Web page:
Bank of England wrong to not cut rates

Commenting on the Bank of England’s decision to hold the Bank Rate at 5.25%, Julian Jessop, Economics Fellow at the free market think tank the Institute of Economic Affairs, said:

“The Bank’s decision to leave interest rates on hold despite inflation falling to target is not unreasonable, but it is still wrong. There is already plenty of evidence that underlying cost pressures are easing. The longer the Bank waits, the greater the risk that inflation undershoots the target while unnecessarily holding back the recovery.

“Most Monetary Policy Committee (MPC) members are not yet confident that pay pressures and services inflation have slowed sufficiently to sound the ‘all clear’. There is a risk that inflation could rise again in the second half of the year.

“It would be unfair to accuse the Bank of political bias. But the view of the markets may have influenced the decision. The MPC could have wanted to avoid the perception of bias if they had surprised investors by cutting rates so close to an election.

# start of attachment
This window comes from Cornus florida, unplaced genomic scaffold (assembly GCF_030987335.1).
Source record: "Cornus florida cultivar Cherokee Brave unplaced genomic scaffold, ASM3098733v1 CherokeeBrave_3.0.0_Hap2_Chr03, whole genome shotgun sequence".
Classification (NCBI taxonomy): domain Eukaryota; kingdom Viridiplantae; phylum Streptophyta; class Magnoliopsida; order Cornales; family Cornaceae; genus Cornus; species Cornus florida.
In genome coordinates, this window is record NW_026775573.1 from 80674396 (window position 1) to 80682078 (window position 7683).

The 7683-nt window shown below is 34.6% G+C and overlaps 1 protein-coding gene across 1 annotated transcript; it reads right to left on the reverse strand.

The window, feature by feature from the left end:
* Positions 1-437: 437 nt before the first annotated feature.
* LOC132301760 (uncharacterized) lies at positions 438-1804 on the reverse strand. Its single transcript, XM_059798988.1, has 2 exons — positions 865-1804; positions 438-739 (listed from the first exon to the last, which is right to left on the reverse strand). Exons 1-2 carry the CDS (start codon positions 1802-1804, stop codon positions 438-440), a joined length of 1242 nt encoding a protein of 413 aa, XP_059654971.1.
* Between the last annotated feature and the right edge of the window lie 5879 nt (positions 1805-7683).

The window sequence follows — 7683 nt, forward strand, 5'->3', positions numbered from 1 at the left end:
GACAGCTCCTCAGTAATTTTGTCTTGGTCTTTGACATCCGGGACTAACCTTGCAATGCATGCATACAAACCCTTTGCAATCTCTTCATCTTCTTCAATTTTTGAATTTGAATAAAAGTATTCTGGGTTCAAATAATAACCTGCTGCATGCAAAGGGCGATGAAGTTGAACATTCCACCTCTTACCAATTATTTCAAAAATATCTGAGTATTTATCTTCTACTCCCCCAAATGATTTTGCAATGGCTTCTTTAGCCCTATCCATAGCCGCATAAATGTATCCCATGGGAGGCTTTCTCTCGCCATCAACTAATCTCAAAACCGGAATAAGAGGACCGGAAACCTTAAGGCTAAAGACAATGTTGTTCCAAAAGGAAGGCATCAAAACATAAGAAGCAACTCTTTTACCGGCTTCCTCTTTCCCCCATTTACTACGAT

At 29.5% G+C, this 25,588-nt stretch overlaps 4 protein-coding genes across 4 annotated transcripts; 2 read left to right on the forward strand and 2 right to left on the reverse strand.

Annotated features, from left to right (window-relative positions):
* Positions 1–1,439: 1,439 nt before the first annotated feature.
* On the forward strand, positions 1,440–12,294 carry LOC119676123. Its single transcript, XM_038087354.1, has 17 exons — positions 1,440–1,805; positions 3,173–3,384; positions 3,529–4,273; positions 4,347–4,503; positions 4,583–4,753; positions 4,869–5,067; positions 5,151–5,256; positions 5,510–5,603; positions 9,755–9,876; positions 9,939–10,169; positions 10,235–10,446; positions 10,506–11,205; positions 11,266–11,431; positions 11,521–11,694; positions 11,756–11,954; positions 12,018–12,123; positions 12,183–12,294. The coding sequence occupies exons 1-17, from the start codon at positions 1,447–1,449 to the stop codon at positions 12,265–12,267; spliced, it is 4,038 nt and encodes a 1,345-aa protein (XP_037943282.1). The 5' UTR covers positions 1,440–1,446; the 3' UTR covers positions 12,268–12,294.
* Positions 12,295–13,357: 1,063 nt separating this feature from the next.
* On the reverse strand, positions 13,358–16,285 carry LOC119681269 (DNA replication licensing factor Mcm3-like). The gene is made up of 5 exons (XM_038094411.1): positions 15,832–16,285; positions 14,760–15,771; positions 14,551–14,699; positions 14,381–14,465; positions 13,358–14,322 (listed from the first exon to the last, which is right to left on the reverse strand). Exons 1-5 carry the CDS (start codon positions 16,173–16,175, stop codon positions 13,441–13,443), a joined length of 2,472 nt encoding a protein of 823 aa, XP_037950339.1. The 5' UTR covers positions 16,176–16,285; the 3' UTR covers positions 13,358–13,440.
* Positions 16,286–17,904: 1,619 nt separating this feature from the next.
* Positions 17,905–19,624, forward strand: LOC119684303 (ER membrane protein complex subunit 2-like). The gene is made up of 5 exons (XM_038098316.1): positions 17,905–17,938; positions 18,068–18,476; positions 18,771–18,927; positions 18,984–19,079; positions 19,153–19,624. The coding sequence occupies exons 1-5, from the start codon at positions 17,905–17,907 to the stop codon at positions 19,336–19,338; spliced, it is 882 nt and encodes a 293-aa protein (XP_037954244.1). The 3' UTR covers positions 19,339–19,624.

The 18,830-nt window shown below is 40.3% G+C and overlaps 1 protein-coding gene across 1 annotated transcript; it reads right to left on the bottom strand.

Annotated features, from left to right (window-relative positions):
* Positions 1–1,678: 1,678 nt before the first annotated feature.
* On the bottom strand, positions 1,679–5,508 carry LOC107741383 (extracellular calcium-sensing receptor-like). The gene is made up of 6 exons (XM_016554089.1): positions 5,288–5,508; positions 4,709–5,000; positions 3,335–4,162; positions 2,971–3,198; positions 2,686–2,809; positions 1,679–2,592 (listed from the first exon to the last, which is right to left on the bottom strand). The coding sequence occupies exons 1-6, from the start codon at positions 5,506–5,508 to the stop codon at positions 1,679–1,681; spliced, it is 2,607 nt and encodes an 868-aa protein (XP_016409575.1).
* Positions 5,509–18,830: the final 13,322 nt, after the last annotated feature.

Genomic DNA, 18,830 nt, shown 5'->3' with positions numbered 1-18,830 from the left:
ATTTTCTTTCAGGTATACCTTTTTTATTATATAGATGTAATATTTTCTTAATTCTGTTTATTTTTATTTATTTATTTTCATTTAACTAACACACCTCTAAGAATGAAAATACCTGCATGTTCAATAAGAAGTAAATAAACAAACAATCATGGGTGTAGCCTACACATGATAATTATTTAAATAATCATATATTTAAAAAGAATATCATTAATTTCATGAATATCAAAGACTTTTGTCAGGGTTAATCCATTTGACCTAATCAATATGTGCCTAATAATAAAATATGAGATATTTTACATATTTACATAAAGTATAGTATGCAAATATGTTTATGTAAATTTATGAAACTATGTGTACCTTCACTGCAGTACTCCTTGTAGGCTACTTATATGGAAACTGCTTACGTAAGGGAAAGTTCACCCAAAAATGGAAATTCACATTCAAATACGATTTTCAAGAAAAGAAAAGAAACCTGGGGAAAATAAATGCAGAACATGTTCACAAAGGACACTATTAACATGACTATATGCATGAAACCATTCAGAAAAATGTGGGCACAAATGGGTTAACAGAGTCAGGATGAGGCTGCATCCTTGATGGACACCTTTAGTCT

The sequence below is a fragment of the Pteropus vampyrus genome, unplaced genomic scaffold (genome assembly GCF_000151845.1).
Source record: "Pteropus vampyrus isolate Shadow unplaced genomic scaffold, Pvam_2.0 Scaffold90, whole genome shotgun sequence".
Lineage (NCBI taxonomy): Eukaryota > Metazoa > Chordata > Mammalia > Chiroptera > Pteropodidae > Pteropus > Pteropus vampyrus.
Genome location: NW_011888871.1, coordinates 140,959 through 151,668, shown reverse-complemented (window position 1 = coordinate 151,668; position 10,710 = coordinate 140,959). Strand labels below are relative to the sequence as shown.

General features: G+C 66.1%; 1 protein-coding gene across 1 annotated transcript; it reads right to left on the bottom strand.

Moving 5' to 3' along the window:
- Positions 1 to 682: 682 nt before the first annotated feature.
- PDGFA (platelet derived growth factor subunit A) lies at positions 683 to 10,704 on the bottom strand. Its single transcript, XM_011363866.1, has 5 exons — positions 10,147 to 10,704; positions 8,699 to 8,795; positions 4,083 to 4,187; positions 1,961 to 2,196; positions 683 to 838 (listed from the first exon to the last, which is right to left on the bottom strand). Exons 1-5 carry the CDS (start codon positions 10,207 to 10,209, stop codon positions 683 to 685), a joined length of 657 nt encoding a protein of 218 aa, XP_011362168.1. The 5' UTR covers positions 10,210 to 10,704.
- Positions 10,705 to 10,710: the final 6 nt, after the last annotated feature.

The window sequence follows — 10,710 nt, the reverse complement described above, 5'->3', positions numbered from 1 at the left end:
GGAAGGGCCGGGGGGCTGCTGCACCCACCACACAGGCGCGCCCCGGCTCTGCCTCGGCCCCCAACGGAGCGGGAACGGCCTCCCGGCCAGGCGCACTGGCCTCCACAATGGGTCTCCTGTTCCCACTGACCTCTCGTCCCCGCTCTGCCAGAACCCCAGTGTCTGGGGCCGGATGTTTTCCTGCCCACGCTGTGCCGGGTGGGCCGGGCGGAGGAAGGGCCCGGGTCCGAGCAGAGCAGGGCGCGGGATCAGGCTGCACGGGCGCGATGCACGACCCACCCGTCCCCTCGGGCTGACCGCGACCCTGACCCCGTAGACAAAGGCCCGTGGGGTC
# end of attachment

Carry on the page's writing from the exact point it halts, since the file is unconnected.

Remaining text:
“An August rate cut is still very much in play. The statement noted that a new set of forecasts will allow a more detailed assessment of the risks of inflation persisting. Even some MPC members who voted for no change this week acknowledged that their decision was finely balanced.”


Notes to Editors

  • New research written by Prof Congdon and published by the Institute of Economic Affairs today explains that the Bank of England’s botched response to inflation was caused by its failure to pay attention to the growth of the money supply: The Quantity Theory of Money: A New Restatement

  • The latest meeting of the IEA’s Shadow Monetary Policy Committee urged the Bank of England to cut interest rates by at least 0.5%. The group group of independent economists who shadow the Bank have raised concerns that a slowdown in the money supply could cause deflation and recession unless the MPC changes course.

  • SMPC member and IEA Economics Fellow Julian Jessop explained the link between inflation and the growth of Broad Money in a September 2023 article for The Spectator. Read the piece here: Is printing too much money the real cause of inflation?

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The mission of the Institute of Economic Affairs is to improve understanding of the fundamental institutions of a free society by analysing and expounding the role of markets in solving economic and social problems. The IEA is a registered educational charity and independent of all political parties.

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